Firstly, they collated measurements from Europe, Japan, and the USA. Then, they systematically analysed the data and were surprised on two accounts. "The first surprise was that the grid showed particularly strong fluctuations every 15 minutes," says Dirk Witthaut from Jülich’s Institute of Energy and Climate Research und the Institute for Theoretical Physics of the University of Cologne. "This is the exact time frame during which generators on the European electricity market agree on a new distribution for the electricity generated – this alters how much electricity is fed into the grid, and where. In Europe at least, power trading therefore plays a key role in balancing grid frequency fluctuations."
The second surprise was that statistical grid fluctuations around the nominal value of 50 hertz do not follow the expected Gaussian distribution, which is a symmetrical distribution around an expected value. Instead, more extreme fluctuations are probable. Using mathematical models, the scientists calculated the expected fluctuations depending on the grid size and estimated the degree to which the fluctuations depended on renewables.
Power trading as a key factor
A comparison of the investigated regions showed that a large proportion of renewables did indeed lead to greater grid fluctuations. "For example, the share of wind and solar generation in the United Kingdom is much higher than in the USA, leading to greater fluctuations in grid frequency," explains Dirk Witthaut. For an increased share of renewables, the scientists therefore recommend increased investment in an intelligent adjustment of generator and consumer according to the grid frequency – known as primary control and demand control.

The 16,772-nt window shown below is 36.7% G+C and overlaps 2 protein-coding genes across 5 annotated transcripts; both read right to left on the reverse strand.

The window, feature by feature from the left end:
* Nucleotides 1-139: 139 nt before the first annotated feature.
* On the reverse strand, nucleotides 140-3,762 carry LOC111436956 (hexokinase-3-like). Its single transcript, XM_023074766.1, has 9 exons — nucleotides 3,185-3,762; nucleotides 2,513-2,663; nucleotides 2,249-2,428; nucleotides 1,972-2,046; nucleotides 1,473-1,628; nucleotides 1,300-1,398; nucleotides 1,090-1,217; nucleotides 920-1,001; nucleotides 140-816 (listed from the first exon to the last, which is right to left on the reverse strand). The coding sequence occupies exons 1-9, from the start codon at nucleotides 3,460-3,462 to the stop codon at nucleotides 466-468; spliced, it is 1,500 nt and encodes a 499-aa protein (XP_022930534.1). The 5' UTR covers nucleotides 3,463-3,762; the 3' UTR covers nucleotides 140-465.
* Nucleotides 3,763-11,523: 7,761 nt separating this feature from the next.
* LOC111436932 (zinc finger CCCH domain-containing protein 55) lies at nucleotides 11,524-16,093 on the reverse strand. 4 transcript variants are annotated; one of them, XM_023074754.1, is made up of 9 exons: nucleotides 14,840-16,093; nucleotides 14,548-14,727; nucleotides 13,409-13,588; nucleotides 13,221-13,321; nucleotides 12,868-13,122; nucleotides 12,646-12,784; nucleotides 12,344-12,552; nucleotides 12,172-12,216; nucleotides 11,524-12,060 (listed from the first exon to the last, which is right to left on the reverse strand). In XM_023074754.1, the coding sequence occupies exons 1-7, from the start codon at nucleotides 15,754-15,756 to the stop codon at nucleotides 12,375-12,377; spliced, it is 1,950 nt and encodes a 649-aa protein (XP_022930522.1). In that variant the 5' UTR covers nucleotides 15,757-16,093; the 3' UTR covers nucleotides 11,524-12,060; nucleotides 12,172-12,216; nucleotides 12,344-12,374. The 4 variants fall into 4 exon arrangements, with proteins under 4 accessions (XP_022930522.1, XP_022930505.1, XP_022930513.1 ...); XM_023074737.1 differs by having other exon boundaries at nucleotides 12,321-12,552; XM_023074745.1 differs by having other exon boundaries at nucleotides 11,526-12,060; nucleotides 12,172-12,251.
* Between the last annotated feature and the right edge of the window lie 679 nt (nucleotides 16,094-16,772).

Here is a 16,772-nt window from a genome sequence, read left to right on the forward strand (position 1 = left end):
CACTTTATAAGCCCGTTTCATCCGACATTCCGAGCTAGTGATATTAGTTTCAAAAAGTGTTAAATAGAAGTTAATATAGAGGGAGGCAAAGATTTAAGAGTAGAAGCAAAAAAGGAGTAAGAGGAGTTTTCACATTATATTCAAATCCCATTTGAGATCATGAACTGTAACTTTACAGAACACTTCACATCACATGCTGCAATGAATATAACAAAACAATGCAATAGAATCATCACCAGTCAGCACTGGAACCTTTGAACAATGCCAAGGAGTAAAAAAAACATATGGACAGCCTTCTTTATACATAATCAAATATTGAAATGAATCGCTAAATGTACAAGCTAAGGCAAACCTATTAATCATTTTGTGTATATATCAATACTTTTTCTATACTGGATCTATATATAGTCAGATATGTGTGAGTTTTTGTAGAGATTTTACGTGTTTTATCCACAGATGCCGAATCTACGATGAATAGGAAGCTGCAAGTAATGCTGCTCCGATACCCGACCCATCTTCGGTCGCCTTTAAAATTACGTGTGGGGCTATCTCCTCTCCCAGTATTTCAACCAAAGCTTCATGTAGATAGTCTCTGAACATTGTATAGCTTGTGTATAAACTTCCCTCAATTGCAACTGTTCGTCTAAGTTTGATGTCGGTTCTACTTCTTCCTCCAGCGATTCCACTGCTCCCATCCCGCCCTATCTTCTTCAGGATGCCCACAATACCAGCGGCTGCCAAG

One of the most interesting findings of the study, however, is that grid frequency fluctuation caused by power trading appeared to be more significant than fluctuation caused by renewable feed-in.
The scientists also discovered that small power grids show larger fluctuations. "Our study indicates that dividing large and thus very slow grids – such as the synchronous grid of Continental Europe – into microgrids will cause larger frequency fluctuations," says Benjamin Schäfer. "Technically, microgrids are therefore only an option if today's very stringent frequency standards were to be relaxed."
Publication: "Non-Gaussian Power Grid Frequency Fluctuations Characterized by Lévy-stable Laws and Superstatistics" by Benjamin Schäfer, Christian Beck, Kazuyuki Aihara, Dirk Witthaut, Marc Timme, Nature Energy, DOI: 10.1038/s41560-017-0058-z
More information
Institute of Energy and Climate Research, Systems Analysis and Technology Evaluation (IEK-STE), Forschungszentrum Jülich
Dr. Dirk Witthaut
Institute of Energy and Climae Research, Systems Analysis and technology Evaluation (IEK-STE)
Phone.: +49 2461 61-3397